Robert C. Wood, a former professor of political science at MIT who went on to lead the U.S. Department of Housing and Urban Development, the Massachusetts Bay Transportation Authority, the University of Massachusetts and the Boston Public Schools, died Friday at his Boston home of stomach cancer. He was 81.
"Professor Wood was an outstanding academic practitioner. He applied his research expertise to critical policy issues at the national and state levels and was a true builder of public higher education in the commonwealth of Massachusetts. He was much admired by his MIT colleagues in political science," said Philip Khoury, Kenan Sahin Dean of the School of Humanities, Arts, and Social Sciences and professor of history.
"Though Bob Wood's major focus was on urban affairs and the design of cities, he also had a significant interest in the development of policies for science and technology and how those subjects, so central to MIT, affected American life. He developed the first course at MIT in science, technology and public policy jointly with James R. Killian, the nation's first science advisor and previously president of MIT," said Eugene Skolnikoff, professor of political science, emeritus.
"He was an ideal leader, seeing the larger picture. I will be forever indebted to him and will miss his wise counsel and continued interest," Skolnikoff said.
Wood taught political science at MIT from 1959 to 1965. He served as undersecretary and later secretary of the Housing and Urban Development from 1965 to 1969 and was pivotally involved in implementing the Model Cities program (1966) and the Fair Housing Act (1968). He returned to MIT to teach and to direct the Joint Center for Urban Studies at MIT and Harvard. At the same time, he led the MBTA.
In 1970, he was named president of the University of Massachusetts, a post he held for seven years.
A native of Saint Louis, Mo., Wood achieved notoriety as a national figure who combined intellect, activism and political savvy in his numerous high-level roles, but his first passion, he declared, was cities.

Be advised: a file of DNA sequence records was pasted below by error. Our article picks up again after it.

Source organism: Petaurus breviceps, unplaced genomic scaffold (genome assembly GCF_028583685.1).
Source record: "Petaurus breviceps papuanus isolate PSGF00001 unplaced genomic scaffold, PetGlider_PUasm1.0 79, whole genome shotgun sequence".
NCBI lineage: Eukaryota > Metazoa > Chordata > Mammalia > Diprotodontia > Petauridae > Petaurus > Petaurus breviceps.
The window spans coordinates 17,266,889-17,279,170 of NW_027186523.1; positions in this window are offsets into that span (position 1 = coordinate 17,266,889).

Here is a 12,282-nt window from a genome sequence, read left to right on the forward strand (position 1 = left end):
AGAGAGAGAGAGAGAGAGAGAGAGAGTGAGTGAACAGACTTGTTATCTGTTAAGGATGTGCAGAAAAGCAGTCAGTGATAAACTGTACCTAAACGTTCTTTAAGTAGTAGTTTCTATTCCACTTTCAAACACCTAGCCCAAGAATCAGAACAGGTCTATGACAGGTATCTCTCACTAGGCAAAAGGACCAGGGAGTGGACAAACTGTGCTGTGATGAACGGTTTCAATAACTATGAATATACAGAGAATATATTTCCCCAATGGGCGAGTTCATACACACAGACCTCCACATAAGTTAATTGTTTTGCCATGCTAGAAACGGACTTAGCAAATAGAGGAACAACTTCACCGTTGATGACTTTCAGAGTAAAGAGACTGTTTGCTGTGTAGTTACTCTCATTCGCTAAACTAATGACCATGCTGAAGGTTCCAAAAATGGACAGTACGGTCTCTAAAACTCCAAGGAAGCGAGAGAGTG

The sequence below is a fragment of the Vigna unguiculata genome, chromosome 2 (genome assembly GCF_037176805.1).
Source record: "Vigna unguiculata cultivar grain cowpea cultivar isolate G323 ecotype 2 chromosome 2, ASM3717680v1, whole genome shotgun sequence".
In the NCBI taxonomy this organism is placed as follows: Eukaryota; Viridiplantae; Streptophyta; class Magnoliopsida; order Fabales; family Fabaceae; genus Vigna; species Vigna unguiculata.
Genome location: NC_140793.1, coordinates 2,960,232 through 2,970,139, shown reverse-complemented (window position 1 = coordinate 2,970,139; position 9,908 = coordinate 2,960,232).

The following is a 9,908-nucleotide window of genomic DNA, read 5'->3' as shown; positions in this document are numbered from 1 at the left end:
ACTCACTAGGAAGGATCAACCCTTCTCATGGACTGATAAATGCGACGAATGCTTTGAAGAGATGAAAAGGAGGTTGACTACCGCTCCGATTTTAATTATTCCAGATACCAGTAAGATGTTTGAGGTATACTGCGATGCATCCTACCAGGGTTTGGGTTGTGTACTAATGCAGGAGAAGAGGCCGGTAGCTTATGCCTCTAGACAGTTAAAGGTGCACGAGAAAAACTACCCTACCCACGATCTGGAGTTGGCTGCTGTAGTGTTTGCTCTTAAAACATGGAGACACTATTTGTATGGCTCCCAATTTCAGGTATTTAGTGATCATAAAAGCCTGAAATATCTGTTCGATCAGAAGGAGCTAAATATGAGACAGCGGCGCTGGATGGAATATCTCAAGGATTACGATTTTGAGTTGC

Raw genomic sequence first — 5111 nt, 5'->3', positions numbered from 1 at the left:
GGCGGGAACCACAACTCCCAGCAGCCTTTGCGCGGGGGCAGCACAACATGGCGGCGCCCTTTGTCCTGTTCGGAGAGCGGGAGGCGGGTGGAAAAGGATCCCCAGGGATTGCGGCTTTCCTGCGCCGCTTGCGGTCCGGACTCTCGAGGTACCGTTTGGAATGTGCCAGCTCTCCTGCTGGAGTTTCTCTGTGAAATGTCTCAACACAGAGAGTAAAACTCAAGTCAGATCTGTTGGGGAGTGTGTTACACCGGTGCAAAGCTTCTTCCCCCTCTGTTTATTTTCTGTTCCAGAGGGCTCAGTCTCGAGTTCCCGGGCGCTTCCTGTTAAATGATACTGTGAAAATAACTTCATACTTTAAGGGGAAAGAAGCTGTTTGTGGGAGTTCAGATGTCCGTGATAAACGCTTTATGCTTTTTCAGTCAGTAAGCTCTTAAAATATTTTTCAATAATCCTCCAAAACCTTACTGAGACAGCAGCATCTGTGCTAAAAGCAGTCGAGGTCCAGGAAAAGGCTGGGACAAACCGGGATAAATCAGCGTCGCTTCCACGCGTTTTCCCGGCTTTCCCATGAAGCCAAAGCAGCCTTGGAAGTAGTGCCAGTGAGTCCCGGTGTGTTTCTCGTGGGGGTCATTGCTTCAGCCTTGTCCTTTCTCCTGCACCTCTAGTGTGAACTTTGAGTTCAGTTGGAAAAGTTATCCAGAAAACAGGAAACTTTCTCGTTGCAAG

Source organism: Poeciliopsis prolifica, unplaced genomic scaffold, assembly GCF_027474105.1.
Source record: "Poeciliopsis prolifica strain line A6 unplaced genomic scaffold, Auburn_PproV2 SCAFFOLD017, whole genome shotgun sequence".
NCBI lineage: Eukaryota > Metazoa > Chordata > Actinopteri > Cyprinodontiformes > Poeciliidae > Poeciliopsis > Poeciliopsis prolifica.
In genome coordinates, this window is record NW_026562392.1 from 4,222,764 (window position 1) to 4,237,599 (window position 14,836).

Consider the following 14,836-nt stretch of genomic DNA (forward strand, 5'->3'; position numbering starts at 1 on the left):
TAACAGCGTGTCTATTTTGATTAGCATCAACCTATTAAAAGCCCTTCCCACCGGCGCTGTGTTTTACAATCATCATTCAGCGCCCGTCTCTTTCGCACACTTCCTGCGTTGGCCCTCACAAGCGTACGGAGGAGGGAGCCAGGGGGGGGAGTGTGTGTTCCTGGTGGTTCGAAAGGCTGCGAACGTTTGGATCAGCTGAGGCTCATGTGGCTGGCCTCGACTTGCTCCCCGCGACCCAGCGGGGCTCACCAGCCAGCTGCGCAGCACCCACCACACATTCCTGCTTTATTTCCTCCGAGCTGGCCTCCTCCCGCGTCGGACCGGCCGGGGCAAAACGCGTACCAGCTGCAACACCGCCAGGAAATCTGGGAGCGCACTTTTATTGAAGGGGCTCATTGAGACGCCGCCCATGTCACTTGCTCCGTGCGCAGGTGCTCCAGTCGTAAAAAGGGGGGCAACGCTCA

"I'm essentially an urbanist," he told the Boston Globe in a 1994 interview.
His love for cities faced daunting expression during his tenure as superintendent of the Boston Public Schools from 1978 to 1980. The busing crisis had ended with court-ordered desegregation in 1974, but the system still reeled from turmoil when Wood took over.
"Although desegregation and forced busing are essential, they aren't the true issues," Wood said on taking the post. "The real issue is change in teaching, in employment and in the big-city system."
While Wood served as president of the University of Massachusetts he led its expansion to include UMass Medical Center in Worcester and its Boston campus. He also played a key role in bringing the John F. Kennedy Library and Museum to its present site at Columbia Point, next to UMass-Boston.
Wood was born on Sept. 16, 1923. He won a scholarship to Princeton University, interrupting his studies to serve in the Army. Wood saw action during the Battle of the Bulge, won a Bronze Star, and rose to the rank of sergeant.
After graduating from Princeton, Wood earned three degrees from Harvard: a master's in public administration and a master's and a doctorate in government.
Wood's best-known book is "Suburbia: Its People and Their Politics" (1958). His other books include "The Necessary Majority: Middle America and the Urban Crisis" (1972), and "Whatever Possessed the President? Academic Experts and Presidential Policy, 1960-88" (1993).
Wood leaves his wife, Margaret (Byers); a son, Frank of New York City; two daughters, Frances of Cambridge and Margaret Hassan of Exeter, N.H.; and two grandchildren.
A funeral will be held April 11 at 3 p.m. in St. Paul's Cathedral on Tremont Street in Boston.
A version of this article appeared in MIT Tech Talk on April 6, 2005 (download PDF).